Inverted Posture and Asymmetry
Good morning all! It's Muscle Monday again (I was really bad about posting last week, again I'm sorry! ). We are going to continue a little bit with the Spinalis muscle and some asymmetry it can cause. This is brought to you from an article on thehorsesback.com by Jane on THB.
The Inverted Posture and Asymmetry:
Of course, saddle fit is not the only cause of an inverted posture. However, any horse that holds its head and neck high for natural or unnatural reasons is more vulnerable to saddle fit issues, thus starting a cascade effect of problems.
Are there further effects of this hypertrophy? Consider the connections.
- When saddles are too tight, they’re often tighter on one side than the other. This can be due to existing asymmetry in the horse, such as uneven shoulders, uneven hindquarters, scoliosis, etc.
- On the side with greater restriction, the muscle becomes more more hypertrophic.
- With its attachment to the spinous processes of the lower cervical vertebrae, there is an unequal muscular tension affecting the spine.
- Without inherent stability, the neck and head are constantly being pulled more to one side than the other, with the lower curve of the spine also affected.
- Base of neck asymmetry affects the rest of the spine in both directions and compromises the horses ability to work with straightness or elevation.
- There is also asymmetric loading into the forefeet.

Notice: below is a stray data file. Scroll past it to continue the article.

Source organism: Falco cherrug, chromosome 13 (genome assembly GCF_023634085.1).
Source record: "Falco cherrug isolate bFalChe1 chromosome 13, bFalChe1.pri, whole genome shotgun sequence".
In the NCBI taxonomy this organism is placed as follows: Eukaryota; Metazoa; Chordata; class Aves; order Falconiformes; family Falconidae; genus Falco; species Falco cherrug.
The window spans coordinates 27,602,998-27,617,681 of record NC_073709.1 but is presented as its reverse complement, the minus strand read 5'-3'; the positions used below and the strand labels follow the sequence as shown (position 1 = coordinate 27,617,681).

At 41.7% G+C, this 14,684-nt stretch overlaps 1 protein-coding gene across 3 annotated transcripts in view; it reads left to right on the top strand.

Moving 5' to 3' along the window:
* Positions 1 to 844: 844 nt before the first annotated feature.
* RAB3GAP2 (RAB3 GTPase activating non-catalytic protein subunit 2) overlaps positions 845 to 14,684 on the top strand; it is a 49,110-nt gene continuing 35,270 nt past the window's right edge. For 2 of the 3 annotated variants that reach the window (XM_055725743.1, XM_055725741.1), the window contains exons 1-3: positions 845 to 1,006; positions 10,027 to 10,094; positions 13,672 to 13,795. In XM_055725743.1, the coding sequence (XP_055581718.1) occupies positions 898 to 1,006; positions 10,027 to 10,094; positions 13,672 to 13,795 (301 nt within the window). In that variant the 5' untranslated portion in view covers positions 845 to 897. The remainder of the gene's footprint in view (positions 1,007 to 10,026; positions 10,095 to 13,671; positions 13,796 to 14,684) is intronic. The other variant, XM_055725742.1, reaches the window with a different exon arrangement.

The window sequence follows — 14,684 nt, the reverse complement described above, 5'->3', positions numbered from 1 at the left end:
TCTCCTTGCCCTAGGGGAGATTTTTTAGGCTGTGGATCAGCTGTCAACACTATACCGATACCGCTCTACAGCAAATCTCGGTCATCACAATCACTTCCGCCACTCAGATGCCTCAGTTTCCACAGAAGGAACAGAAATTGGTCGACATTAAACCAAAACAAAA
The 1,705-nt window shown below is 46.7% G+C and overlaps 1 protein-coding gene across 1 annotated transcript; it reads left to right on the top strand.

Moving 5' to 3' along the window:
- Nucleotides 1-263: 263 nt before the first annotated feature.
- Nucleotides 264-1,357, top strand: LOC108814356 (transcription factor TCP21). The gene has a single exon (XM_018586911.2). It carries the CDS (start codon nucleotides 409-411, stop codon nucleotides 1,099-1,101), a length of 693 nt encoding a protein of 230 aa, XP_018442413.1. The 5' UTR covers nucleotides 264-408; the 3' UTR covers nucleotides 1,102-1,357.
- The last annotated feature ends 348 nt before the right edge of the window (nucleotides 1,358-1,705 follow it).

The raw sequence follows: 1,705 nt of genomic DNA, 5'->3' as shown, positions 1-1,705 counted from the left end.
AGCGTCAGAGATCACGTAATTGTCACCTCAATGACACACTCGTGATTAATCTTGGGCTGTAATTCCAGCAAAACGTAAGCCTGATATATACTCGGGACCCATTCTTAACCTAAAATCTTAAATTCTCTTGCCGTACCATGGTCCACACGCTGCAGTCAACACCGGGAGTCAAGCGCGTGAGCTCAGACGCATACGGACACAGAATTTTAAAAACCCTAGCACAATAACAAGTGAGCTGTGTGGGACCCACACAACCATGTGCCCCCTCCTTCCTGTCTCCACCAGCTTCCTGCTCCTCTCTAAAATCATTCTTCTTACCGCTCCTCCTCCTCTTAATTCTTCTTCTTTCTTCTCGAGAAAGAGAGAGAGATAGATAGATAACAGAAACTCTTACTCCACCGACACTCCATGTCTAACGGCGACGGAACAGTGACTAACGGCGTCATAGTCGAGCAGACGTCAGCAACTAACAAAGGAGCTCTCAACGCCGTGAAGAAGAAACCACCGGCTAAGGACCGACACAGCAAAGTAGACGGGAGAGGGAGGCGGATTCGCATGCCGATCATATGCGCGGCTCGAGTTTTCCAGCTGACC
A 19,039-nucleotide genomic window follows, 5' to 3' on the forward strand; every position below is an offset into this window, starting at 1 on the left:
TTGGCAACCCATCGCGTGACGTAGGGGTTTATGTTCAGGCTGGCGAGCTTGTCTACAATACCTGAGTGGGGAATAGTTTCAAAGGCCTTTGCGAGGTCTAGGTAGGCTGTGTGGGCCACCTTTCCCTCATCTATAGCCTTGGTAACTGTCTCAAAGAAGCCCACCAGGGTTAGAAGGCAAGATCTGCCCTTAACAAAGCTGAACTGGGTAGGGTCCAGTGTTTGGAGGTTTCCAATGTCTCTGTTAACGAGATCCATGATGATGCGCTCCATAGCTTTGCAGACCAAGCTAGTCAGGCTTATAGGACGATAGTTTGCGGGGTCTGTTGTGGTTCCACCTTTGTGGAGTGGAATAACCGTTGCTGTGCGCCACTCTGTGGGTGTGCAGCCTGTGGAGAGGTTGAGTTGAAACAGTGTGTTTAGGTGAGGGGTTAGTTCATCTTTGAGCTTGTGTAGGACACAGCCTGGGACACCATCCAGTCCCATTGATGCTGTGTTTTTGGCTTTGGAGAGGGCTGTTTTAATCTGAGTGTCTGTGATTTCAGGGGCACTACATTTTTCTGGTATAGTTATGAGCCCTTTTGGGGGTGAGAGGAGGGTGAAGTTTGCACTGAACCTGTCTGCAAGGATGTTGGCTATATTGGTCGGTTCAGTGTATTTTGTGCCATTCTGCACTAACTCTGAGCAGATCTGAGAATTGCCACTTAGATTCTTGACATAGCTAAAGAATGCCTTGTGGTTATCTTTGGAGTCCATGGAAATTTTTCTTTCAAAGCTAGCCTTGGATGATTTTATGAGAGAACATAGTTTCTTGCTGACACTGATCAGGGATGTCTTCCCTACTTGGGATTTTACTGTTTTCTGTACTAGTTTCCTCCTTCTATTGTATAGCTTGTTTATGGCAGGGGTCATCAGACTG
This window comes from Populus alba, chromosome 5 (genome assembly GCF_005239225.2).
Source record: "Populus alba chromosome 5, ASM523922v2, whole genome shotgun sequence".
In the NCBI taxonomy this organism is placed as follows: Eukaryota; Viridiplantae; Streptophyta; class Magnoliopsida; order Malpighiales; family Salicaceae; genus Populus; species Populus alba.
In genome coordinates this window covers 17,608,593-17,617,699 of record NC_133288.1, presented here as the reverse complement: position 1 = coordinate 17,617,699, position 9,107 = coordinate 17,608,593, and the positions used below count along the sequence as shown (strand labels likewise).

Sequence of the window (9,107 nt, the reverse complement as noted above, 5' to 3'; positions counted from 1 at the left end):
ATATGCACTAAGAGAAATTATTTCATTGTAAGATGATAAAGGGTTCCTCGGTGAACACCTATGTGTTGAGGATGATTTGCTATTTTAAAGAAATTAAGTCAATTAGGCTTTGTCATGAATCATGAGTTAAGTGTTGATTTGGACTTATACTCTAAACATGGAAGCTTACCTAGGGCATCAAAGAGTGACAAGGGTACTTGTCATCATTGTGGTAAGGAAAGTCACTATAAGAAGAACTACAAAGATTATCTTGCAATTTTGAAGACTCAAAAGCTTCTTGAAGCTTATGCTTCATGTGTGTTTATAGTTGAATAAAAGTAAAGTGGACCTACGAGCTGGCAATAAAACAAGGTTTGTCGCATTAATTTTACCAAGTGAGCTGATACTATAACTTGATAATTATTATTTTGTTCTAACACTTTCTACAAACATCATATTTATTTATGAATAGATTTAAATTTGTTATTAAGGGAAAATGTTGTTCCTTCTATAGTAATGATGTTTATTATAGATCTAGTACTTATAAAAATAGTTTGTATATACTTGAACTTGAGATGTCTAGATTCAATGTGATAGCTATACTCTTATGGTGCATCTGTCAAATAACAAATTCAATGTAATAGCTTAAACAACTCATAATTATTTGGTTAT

- We haven’t even started looking at neurological effects…
This isn’t speculation. I have seen this pattern in horses I’ve worked on, many times over.
So, How Do We Help?
In working with saddle fit problems, the saddle refit may be enough to help the horse, if the riding is appropriate to restoring correct carriage and movement. Obviously, the horse’s musculoskeletal system is complex and no muscle can be considered in isolation. As other muscles are addressed through therapeutic training approaches, with correct lateral and vertical flexion achieved, Spinalis will be lengthened along with the surrounding musculature.
I hold with a restorative approach:
1. Refit the saddle, preferably with the help of a trained professional,
2. Remedial bodywork, to support recovery from the physical damage,
3. Rest the horse, to enable healing of damaged tissue and lowering of inflammation, and
4. Rehabilitate the horse, through the appropriate correct training that elevates the upper thoracic while improving lateral mobility.
This is particularly important where saddle fit has been a major contributor to the problem. I have frequently found that in these cases, correction will take longer to achieve, as the debilitating effects of poor saddle fit (especially long-standing issues) can long outlast the change to a new, better-fitting saddle. In bodywork terms, the hypertrophic Spinalis cervicis is often the last affected muscle to let go.
It’s as if Spinalis cervicis is the emergency worker who will not leave until everyone else is safe!
Okay, so next week we'll get back into the muscles. Does anyone have any recommendations or a muscle they'd like to know more about? Let me know in the comments below!
Muscle Monday Posts!
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